Intuition and compassion are two of women’s arsenals in fighting for her life and for others, the sphere in which these movies are hinged on.

It is a happy note that many women directors are taking the helm of film productions a feat not seen in the past Cinemalaya editions. Laurice Guillen, the Cinemalaya President must be proud her fellow women are taking center stage in this year’s fest. It’s not only because they are women but more so, they have wonderful and independent stories to tell.

Meanwhile, the other entries such as “Edward,” “FUCCBOIS,” “Iska,” “John Denver Trending” and “Tabon” might be directed by male helmers Thop Nazareno, Eduardo Roy, Jr., Theodore Boborol, Arden Rod Condez and Xian Lim, respectively, they don’t mean to be anti-women or even unsympathetic to women.

“Iska” for one is a glaring example of a woman story by a male director about a grandmother who wants to take her 10-year old autistic grandson to a special needs orphanage but she is deemed an unfit guardian by the media and the government. According to the synopsis of the film, despite Iska’s dealing with life’s blows one after the other, she never loses her tenacity to survive. That’s a woman’s strength, for sure.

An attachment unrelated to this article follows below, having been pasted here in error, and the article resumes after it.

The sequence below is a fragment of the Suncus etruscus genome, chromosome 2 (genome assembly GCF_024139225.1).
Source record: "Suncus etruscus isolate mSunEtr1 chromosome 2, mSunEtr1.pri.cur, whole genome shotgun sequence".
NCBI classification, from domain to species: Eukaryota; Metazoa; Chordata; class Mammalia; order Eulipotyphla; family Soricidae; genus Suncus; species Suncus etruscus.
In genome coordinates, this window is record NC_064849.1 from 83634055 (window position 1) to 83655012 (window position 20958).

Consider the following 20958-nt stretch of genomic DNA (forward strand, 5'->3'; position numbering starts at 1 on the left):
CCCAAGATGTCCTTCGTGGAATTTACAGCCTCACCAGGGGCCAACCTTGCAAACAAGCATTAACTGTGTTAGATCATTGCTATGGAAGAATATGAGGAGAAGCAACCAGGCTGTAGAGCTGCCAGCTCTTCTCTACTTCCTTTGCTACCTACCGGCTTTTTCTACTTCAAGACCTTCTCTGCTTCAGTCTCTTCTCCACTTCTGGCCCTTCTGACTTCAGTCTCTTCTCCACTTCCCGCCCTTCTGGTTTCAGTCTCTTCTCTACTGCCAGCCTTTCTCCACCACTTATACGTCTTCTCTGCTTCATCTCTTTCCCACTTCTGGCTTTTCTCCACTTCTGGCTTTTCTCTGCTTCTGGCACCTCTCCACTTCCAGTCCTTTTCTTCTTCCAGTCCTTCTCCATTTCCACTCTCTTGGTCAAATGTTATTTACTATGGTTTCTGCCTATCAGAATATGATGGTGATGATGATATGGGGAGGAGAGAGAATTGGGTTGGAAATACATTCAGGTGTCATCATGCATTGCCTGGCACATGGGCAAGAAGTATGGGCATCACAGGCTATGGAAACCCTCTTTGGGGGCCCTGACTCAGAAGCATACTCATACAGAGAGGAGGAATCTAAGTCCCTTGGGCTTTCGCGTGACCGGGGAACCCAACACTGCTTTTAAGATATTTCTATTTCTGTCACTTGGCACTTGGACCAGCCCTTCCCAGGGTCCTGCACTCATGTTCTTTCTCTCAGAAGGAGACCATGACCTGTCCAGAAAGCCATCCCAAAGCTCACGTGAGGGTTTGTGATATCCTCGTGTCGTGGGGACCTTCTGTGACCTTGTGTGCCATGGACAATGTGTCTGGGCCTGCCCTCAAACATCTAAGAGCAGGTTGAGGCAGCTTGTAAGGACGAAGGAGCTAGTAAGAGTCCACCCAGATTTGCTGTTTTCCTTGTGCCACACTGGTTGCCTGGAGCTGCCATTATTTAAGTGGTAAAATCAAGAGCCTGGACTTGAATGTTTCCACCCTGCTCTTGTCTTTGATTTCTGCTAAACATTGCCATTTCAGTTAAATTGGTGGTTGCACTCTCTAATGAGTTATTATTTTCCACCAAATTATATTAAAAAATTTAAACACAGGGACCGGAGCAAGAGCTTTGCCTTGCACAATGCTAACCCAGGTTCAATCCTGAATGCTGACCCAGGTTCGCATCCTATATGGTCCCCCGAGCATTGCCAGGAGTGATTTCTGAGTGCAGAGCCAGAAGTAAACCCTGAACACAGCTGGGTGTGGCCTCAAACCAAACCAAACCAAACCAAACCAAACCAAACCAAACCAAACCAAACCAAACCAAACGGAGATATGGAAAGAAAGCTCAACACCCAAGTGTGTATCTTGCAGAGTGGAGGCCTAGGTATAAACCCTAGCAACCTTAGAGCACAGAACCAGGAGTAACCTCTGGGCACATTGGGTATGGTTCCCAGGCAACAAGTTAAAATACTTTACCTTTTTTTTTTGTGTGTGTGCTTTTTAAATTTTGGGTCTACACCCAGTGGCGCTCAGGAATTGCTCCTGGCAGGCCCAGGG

Award-winning actress Ruby Ruiz as titular star in Theodore Boborol's "Iska"

Ruby Ruiz, a very competent and award-winning actress does justice to the role of Iska. Ruby as an innate actress has also acquired the range of acting depths in her long stint as a member of the Philippine Educational Theater Association (PETA) and her exposures to myriad roles she took on in her entire thespic years.

As an artist, Ruiz is a generous person has been sharing her talents with multigenerational actors in theater, television and film since the 80s. DUMALO (Dulaang Don Mateo Lopez), a community-based theater organization in Lopez, Quezon is a living witness to the generosity of Ruby in her giving away her ten-cent worth of artistry to her PETA students like Sidney Dalanon (DUMALO’s Artistic Director) and Cymbie Licup, one of DUMALO’s facilitators during the theater workshop of the local group.

Rudy is indeed a feminist—selfless and motivational teacher—in the real sense of the word. Iska the character is a creation of free spirited Theodore.

Meanwhile, Thop is also an open-minded filmmaker who takes in liberal ideas about feminism in his movies while Eduardo has been a supportive of women’s movements in the arts. Arden Rod and Xian are also supporters of women’s causes in an out of showbiz.